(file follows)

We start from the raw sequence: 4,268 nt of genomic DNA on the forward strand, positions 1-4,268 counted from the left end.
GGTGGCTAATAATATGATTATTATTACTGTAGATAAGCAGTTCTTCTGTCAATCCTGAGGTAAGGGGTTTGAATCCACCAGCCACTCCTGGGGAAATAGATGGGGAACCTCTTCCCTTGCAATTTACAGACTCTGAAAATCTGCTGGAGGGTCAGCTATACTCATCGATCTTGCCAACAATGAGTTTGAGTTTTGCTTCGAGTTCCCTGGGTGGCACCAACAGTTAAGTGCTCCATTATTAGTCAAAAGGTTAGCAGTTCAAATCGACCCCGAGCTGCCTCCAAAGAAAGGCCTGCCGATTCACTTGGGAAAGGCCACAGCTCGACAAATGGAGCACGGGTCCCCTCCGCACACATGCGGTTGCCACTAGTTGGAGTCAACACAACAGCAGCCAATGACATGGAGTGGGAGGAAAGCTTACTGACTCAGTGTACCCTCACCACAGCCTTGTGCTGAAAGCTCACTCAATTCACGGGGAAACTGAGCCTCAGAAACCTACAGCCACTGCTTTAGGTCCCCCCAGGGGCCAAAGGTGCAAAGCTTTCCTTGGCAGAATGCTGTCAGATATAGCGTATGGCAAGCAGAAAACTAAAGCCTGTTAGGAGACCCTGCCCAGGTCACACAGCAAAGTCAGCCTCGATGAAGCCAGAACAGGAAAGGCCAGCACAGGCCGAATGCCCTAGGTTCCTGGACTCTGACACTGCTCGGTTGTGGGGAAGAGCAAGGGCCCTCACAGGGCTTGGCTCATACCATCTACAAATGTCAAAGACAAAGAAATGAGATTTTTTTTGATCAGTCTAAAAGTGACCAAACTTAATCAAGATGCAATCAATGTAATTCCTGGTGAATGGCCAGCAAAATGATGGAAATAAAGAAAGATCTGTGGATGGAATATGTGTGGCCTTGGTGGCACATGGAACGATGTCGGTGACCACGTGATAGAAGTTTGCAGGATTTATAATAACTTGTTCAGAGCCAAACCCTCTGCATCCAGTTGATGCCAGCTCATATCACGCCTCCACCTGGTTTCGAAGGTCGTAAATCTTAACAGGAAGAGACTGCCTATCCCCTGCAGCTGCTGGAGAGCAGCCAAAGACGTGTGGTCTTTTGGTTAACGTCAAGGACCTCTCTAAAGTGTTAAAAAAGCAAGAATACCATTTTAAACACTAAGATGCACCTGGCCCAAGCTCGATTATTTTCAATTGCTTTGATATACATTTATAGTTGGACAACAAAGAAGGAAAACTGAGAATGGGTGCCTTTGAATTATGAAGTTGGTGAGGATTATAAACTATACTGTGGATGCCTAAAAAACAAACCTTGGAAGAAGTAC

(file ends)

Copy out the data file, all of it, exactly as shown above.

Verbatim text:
We start from the raw sequence: 4,268 nt of genomic DNA on the forward strand, positions 1-4,268 counted from the left end.
GGTGGCTAATAATATGATTATTATTACTGTAGATAAGCAGTTCTTCTGTCAATCCTGAGGTAAGGGGTTTGAATCCACCAGCCACTCCTGGGGAAATAGATGGGGAACCTCTTCCCTTGCAATTTACAGACTCTGAAAATCTGCTGGAGGGTCAGCTATACTCATCGATCTTGCCAACAATGAGTTTGAGTTTTGCTTCGAGTTCCCTGGGTGGCACCAACAGTTAAGTGCTCCATTATTAGTCAAAAGGTTAGCAGTTCAAATCGACCCCGAGCTGCCTCCAAAGAAAGGCCTGCCGATTCACTTGGGAAAGGCCACAGCTCGACAAATGGAGCACGGGTCCCCTCCGCACACATGCGGTTGCCACTAGTTGGAGTCAACACAACAGCAGCCAATGACATGGAGTGGGAGGAAAGCTTACTGACTCAGTGTACCCTCACCACAGCCTTGTGCTGAAAGCTCACTCAATTCACGGGGAAACTGAGCCTCAGAAACCTACAGCCACTGCTTTAGGTCCCCCCAGGGGCCAAAGGTGCAAAGCTTTCCTTGGCAGAATGCTGTCAGATATAGCGTATGGCAAGCAGAAAACTAAAGCCTGTTAGGAGACCCTGCCCAGGTCACACAGCAAAGTCAGCCTCGATGAAGCCAGAACAGGAAAGGCCAGCACAGGCCGAATGCCCTAGGTTCCTGGACTCTGACACTGCTCGGTTGTGGGGAAGAGCAAGGGCCCTCACAGGGCTTGGCTCATACCATCTACAAATGTCAAAGACAAAGAAATGAGATTTTTTTTGATCAGTCTAAAAGTGACCAAACTTAATCAAGATGCAATCAATGTAATTCCTGGTGAATGGCCAGCAAAATGATGGAAATAAAGAAAGATCTGTGGATGGAATATGTGTGGCCTTGGTGGCACATGGAACGATGTCGGTGACCACGTGATAGAAGTTTGCAGGATTTATAATAACTTGTTCAGAGCCAAACCCTCTGCATCCAGTTGATGCCAGCTCATATCACGCCTCCACCTGGTTTCGAAGGTCGTAAATCTTAACAGGAAGAGACTGCCTATCCCCTGCAGCTGCTGGAGAGCAGCCAAAGACGTGTGGTCTTTTGGTTAACGTCAAGGACCTCTCTAAAGTGTTAAAAAAGCAAGAATACCATTTTAAACACTAAGATGCACCTGGCCCAAGCTCGATTATTTTCAATTGCTTTGATATACATTTATAGTTGGACAACAAAGAAGGAAAACTGAGAATGGGTGCCTTTGAATTATGAAGTTGGTGAGGATTATAAACTATACTGTGGATGCCTAAAAAACAAACCTTGGAAGAAGTAC